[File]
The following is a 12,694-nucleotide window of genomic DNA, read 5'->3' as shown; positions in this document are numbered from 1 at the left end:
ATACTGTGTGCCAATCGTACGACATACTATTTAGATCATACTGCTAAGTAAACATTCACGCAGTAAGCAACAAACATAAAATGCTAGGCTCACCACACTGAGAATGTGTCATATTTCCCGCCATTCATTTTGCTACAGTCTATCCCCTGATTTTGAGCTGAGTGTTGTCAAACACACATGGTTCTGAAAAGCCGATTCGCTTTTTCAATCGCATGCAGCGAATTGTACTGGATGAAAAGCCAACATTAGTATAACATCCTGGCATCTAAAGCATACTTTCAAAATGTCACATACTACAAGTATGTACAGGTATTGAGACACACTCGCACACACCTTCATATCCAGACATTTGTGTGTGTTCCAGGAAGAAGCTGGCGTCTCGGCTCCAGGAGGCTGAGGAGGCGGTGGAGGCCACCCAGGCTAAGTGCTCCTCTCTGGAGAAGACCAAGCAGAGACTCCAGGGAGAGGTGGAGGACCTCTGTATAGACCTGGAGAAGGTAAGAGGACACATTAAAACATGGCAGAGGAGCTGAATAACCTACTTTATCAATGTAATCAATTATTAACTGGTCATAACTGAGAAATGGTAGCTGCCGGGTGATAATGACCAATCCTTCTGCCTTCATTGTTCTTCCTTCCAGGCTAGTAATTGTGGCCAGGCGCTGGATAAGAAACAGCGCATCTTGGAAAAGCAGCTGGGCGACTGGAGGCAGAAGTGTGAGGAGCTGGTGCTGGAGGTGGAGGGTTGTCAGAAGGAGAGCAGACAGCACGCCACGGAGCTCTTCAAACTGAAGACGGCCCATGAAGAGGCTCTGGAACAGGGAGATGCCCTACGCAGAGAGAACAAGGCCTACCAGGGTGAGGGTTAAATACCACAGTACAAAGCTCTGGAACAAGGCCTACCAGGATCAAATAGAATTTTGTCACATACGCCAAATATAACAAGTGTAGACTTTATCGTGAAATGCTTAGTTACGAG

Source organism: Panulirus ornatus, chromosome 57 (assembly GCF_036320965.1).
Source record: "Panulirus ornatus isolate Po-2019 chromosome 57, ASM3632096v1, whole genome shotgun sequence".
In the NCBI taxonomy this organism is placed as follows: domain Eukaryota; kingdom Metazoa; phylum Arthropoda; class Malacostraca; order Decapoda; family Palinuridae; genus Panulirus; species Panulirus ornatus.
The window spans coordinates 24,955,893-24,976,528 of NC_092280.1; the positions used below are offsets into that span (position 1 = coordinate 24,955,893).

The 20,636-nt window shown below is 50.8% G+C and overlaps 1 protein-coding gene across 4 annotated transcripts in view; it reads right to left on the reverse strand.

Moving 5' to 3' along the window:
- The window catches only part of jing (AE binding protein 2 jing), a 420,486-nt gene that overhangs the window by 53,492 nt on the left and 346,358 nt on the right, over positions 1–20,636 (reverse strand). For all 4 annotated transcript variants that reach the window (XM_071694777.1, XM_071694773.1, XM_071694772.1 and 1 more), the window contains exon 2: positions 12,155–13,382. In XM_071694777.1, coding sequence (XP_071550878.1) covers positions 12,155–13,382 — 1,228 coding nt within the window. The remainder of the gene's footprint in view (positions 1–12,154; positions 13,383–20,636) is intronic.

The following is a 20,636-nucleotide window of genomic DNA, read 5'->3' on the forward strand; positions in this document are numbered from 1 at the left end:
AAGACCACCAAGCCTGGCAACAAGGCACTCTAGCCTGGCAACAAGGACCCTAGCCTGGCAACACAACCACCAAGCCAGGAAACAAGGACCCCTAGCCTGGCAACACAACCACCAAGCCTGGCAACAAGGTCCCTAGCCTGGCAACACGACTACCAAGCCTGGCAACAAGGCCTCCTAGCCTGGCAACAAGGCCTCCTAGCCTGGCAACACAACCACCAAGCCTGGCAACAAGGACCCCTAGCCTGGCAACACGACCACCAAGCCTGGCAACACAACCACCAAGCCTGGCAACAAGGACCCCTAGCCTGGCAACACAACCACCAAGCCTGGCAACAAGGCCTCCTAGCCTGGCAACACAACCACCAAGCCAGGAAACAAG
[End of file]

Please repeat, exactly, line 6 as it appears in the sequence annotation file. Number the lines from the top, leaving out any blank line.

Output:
The window spans coordinates 24,955,893-24,976,528 of NC_092280.1; the positions used below are offsets into that span (position 1 = coordinate 24,955,893).